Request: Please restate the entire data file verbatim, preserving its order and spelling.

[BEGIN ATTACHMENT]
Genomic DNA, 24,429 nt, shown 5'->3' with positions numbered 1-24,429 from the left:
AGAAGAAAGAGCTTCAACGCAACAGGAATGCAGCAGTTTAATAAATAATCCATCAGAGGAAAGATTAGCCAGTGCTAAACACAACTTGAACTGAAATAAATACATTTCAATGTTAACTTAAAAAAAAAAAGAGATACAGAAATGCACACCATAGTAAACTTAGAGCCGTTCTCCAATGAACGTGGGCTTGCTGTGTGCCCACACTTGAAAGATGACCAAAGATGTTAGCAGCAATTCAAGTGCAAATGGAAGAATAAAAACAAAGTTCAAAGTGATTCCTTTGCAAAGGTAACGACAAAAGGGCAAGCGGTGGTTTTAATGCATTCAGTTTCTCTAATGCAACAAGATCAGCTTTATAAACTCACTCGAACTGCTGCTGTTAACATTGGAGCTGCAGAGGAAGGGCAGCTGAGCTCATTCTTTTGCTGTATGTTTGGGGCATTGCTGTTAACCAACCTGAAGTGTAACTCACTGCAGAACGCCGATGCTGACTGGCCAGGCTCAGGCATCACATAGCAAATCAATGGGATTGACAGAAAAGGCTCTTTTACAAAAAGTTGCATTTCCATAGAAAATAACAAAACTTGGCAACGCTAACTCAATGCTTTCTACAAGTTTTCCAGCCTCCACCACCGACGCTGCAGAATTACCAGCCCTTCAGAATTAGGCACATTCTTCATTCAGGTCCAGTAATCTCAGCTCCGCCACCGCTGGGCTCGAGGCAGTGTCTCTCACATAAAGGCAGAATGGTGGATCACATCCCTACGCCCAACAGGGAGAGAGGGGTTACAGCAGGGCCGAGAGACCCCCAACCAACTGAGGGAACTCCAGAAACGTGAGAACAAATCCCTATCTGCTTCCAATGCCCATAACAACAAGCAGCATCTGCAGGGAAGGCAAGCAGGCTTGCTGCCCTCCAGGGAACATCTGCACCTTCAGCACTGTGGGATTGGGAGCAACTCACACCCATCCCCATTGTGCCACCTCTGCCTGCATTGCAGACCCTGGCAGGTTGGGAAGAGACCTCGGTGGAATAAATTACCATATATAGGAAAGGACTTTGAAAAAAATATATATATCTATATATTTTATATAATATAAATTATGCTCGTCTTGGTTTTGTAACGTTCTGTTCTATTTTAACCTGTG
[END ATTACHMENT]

Genomic DNA, 24,429 nt, shown 5'->3' with positions numbered 1-24,429 from the left:
AGAAGAAAGAGCTTCAACGCAACAGGAATGCAGCAGTTTAATAAATAATCCATCAGAGGAAAGATTAGCCAGTGCTAAACACAACTTGAACTGAAATAAATACATTTCAATGTTAACTTAAAAAAAAAAAGAGATACAGAAATGCACACCATAGTAAACTTAGAGCCGTTCTCCAATGAACGTGGGCTTGCTGTGTGCCCACACTTGAAAGATGACCAAAGATGTTAGCAGCAATTCAAGTGCAAATGGAAGAATAAAAACAAAGTTCAAAGTGATTCCTTTGCAAAGGTAACGACAAAAGGGCAAGCGGTGGTTTTAATGCATTCAGTTTCTCTAATGCAACAAGATCAGCTTTATAAACTCACTCGAACTGCTGCTGTTAACATTGGAGCTGCAGAGGAAGGGCAGCTGAGCTCATTCTTTTGCTGTATGTTTGGGGCATTGCTGTTAACCAACCTGAAGTGTAACTCACTGCAGAACGCCGATGCTGACTGGCCAGGCTCAGGCATCACATAGCAAATCAATGGGATTGACAGAAAAGGCTCTTTTACAAAAAGTTGCATTTCCATAGAAAATAACAAAACTTGGCAACGCTAACTCAATGCTTTCTACAAGTTTTCCAGCCTCCACCACCGACGCTGCAGAATTACCAGCCCTTCAGAATTAGGCACATTCTTCATTCAGGTCCAGTAATCTCAGCTCCGCCACCGCTGGGCTCGAGGCAGTGTCTCTCACATAAAGGCAGAATGGTGGATCACATCCCTACGCCCAACAGGGAGAGAGGGGTTACAGCAGGGCCGAGAGACCCCCAACCAACTGAGGGAACTCCAGAAACGTGAGAACAAATCCCTATCTGCTTCCAATGCCCATAACAACAAGCAGCATCTGCAGGGAAGGCAAGCAGGCTTGCTGCCCTCCAGGGAACATCTGCACCTTCAGCACTGTGGGATTGGGAGCAACTCACACCCATCCCCATTGTGCCACCTCTGCCTGCATTGCAGACCCTGGCAGGTTGGGAAGAGACCTCGGTGGAATAAATTACCATATATAGGAAAGGACTTTGAAAAAAATATATATATCTATATATTTTATATAATATAAATTATGCTCGTCTTGGTTTTGTAACGTTCTGTTCTATTTTAACCTGTG